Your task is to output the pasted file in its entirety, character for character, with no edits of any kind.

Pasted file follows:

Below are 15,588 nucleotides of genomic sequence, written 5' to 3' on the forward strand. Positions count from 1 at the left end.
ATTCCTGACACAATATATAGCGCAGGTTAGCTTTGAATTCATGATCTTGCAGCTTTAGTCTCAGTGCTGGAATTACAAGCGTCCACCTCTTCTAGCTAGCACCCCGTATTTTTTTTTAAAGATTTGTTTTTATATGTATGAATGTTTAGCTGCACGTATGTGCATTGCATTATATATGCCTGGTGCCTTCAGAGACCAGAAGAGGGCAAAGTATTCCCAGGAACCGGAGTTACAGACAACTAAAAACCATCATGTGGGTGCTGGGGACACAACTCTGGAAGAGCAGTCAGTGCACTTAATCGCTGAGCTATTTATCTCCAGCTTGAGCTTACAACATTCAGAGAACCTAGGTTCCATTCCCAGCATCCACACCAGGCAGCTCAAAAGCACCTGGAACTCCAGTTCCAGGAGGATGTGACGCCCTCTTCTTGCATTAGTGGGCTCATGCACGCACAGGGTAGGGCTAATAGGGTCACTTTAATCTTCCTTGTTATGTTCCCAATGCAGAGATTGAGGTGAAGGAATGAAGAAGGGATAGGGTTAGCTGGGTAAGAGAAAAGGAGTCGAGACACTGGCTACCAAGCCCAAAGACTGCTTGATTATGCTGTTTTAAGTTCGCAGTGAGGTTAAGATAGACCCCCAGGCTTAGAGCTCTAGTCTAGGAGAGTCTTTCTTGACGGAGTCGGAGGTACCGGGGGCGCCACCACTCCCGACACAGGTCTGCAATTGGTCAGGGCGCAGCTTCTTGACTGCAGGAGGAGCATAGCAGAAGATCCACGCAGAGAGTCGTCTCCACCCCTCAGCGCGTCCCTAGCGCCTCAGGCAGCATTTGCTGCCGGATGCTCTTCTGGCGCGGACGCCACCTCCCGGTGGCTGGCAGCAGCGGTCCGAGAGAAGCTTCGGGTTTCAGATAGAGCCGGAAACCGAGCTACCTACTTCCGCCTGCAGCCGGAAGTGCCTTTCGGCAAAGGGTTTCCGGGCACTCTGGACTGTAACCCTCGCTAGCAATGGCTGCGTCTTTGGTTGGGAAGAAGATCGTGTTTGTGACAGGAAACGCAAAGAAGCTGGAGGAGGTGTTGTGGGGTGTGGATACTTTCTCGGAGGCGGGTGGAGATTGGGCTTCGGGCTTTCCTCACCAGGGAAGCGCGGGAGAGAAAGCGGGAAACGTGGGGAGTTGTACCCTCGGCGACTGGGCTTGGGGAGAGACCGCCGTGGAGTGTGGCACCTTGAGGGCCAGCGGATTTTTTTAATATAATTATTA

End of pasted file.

Below are 15,588 nucleotides of genomic sequence, written 5' to 3' on the forward strand. Positions count from 1 at the left end.
ATTCCTGACACAATATATAGCGCAGGTTAGCTTTGAATTCATGATCTTGCAGCTTTAGTCTCAGTGCTGGAATTACAAGCGTCCACCTCTTCTAGCTAGCACCCCGTATTTTTTTTTAAAGATTTGTTTTTATATGTATGAATGTTTAGCTGCACGTATGTGCATTGCATTATATATGCCTGGTGCCTTCAGAGACCAGAAGAGGGCAAAGTATTCCCAGGAACCGGAGTTACAGACAACTAAAAACCATCATGTGGGTGCTGGGGACACAACTCTGGAAGAGCAGTCAGTGCACTTAATCGCTGAGCTATTTATCTCCAGCTTGAGCTTACAACATTCAGAGAACCTAGGTTCCATTCCCAGCATCCACACCAGGCAGCTCAAAAGCACCTGGAACTCCAGTTCCAGGAGGATGTGACGCCCTCTTCTTGCATTAGTGGGCTCATGCACGCACAGGGTAGGGCTAATAGGGTCACTTTAATCTTCCTTGTTATGTTCCCAATGCAGAGATTGAGGTGAAGGAATGAAGAAGGGATAGGGTTAGCTGGGTAAGAGAAAAGGAGTCGAGACACTGGCTACCAAGCCCAAAGACTGCTTGATTATGCTGTTTTAAGTTCGCAGTGAGGTTAAGATAGACCCCCAGGCTTAGAGCTCTAGTCTAGGAGAGTCTTTCTTGACGGAGTCGGAGGTACCGGGGGCGCCACCACTCCCGACACAGGTCTGCAATTGGTCAGGGCGCAGCTTCTTGACTGCAGGAGGAGCATAGCAGAAGATCCACGCAGAGAGTCGTCTCCACCCCTCAGCGCGTCCCTAGCGCCTCAGGCAGCATTTGCTGCCGGATGCTCTTCTGGCGCGGACGCCACCTCCCGGTGGCTGGCAGCAGCGGTCCGAGAGAAGCTTCGGGTTTCAGATAGAGCCGGAAACCGAGCTACCTACTTCCGCCTGCAGCCGGAAGTGCCTTTCGGCAAAGGGTTTCCGGGCACTCTGGACTGTAACCCTCGCTAGCAATGGCTGCGTCTTTGGTTGGGAAGAAGATCGTGTTTGTGACAGGAAACGCAAAGAAGCTGGAGGAGGTGTTGTGGGGTGTGGATACTTTCTCGGAGGCGGGTGGAGATTGGGCTTCGGGCTTTCCTCACCAGGGAAGCGCGGGAGAGAAAGCGGGAAACGTGGGGAGTTGTACCCTCGGCGACTGGGCTTGGGGAGAGACCGCCGTGGAGTGTGGCACCTTGAGGGCCAGCGGATTTTTTTAATATAATTATTA